Advances in life-sustaining and monitoring technologies unavoidably problematize our understandings of dying, death and the range of conscious states in between which, increasingly, are defined through the use of technologically mediated assessments (e.g., coma, persistent vegetative state, MCS). The resultant ethical, economic, and cultural difficulties which attend the promise and perils of technologically mediated death and dying disrupt our notions of personhood, identity, and social obligation even as they tend to increase the length–though less often the quality–of life.
This panel invites papers which use critical, ethnographically informed STS theory and methods to interrogate and explore the technologies, networks, and interstitial spaces in and by which states of consciousness are assessed, the stages of dying are determined, and death pronounced. This panel also invites papers which interrogate the cascade of technologically mediated procedures which often follow, e.g., cessation of palliative care or life support, organ harvesting. Papers which examine institutional settings, practices, and rationale as they relate to specific technological devices (e.g., EEG, Bispectral Indexing) as nodes in diagnostic systems converging on death and dying are encouraged. This panel particularly welcomes papers that explore these topics across a range of cultural and socioeconomic domains and reflect on the ways in which critical perspectives rooted in STS may reflexively inform and configure technologically mediated assessments of dying, death and the states between.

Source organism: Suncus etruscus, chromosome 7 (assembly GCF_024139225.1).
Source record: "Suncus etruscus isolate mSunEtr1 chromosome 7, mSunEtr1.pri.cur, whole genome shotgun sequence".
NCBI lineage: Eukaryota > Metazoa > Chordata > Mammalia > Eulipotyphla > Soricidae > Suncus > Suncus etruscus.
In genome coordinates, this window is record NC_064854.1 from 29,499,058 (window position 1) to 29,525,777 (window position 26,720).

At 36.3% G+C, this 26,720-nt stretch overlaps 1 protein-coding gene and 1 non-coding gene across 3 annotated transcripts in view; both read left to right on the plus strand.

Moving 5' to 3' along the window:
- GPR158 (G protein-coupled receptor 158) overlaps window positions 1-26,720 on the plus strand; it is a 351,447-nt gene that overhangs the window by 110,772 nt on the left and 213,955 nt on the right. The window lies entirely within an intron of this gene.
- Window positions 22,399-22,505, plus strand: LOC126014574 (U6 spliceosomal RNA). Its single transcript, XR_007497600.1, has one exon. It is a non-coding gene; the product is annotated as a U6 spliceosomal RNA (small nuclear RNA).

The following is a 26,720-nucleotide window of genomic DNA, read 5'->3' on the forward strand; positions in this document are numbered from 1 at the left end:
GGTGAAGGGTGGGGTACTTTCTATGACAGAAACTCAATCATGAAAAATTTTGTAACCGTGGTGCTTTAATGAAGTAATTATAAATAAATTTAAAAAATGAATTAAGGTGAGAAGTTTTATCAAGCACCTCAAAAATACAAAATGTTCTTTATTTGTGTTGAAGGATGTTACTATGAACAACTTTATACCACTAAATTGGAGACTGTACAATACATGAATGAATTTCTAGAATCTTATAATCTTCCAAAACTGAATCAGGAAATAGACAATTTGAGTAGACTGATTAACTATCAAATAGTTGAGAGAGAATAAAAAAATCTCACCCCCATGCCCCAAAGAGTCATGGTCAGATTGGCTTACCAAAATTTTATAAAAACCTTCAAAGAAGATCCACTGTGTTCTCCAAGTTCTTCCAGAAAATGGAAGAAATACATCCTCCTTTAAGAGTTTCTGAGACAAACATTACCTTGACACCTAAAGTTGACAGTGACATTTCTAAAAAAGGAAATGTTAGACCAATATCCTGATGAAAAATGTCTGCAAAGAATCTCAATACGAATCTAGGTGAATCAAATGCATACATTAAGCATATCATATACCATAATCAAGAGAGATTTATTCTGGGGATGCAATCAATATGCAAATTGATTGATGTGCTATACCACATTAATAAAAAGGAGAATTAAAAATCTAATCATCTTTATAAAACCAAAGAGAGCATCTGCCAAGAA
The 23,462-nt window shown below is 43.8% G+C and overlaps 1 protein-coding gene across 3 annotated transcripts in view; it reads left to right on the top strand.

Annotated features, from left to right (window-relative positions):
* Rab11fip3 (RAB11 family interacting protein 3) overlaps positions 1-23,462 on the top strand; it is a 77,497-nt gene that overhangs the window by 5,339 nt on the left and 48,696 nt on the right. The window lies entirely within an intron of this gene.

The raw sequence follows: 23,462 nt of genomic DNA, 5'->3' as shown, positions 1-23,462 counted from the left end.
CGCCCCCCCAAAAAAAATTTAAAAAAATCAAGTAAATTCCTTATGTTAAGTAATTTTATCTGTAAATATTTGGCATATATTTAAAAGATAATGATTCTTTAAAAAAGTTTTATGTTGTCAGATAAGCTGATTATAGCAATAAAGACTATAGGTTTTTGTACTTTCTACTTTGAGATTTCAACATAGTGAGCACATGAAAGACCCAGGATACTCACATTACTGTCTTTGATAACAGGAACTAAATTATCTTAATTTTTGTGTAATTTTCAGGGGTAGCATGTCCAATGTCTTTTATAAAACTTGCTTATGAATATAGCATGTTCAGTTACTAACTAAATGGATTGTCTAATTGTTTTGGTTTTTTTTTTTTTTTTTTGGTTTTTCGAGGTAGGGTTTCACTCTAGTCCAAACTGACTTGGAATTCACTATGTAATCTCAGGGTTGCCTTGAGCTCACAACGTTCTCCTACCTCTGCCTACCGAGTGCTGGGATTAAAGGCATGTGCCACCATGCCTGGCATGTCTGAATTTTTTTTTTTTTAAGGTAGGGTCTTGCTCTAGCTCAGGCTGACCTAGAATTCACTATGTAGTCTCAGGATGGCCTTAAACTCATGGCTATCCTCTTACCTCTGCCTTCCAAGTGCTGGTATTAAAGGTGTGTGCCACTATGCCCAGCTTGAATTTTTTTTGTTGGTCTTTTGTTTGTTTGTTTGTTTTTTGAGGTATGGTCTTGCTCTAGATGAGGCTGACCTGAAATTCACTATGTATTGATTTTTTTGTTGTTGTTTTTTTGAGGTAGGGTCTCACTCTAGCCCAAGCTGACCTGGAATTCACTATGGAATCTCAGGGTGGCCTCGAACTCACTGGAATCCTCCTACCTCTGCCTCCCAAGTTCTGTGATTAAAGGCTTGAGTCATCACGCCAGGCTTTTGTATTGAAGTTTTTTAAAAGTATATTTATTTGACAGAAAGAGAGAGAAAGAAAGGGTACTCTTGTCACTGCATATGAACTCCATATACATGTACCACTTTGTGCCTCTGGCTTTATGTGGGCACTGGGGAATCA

Due: February 1, 2019
Contact Dylan Lott, Center for Healthy Minds/University of Wisconsin-Madison, for more information.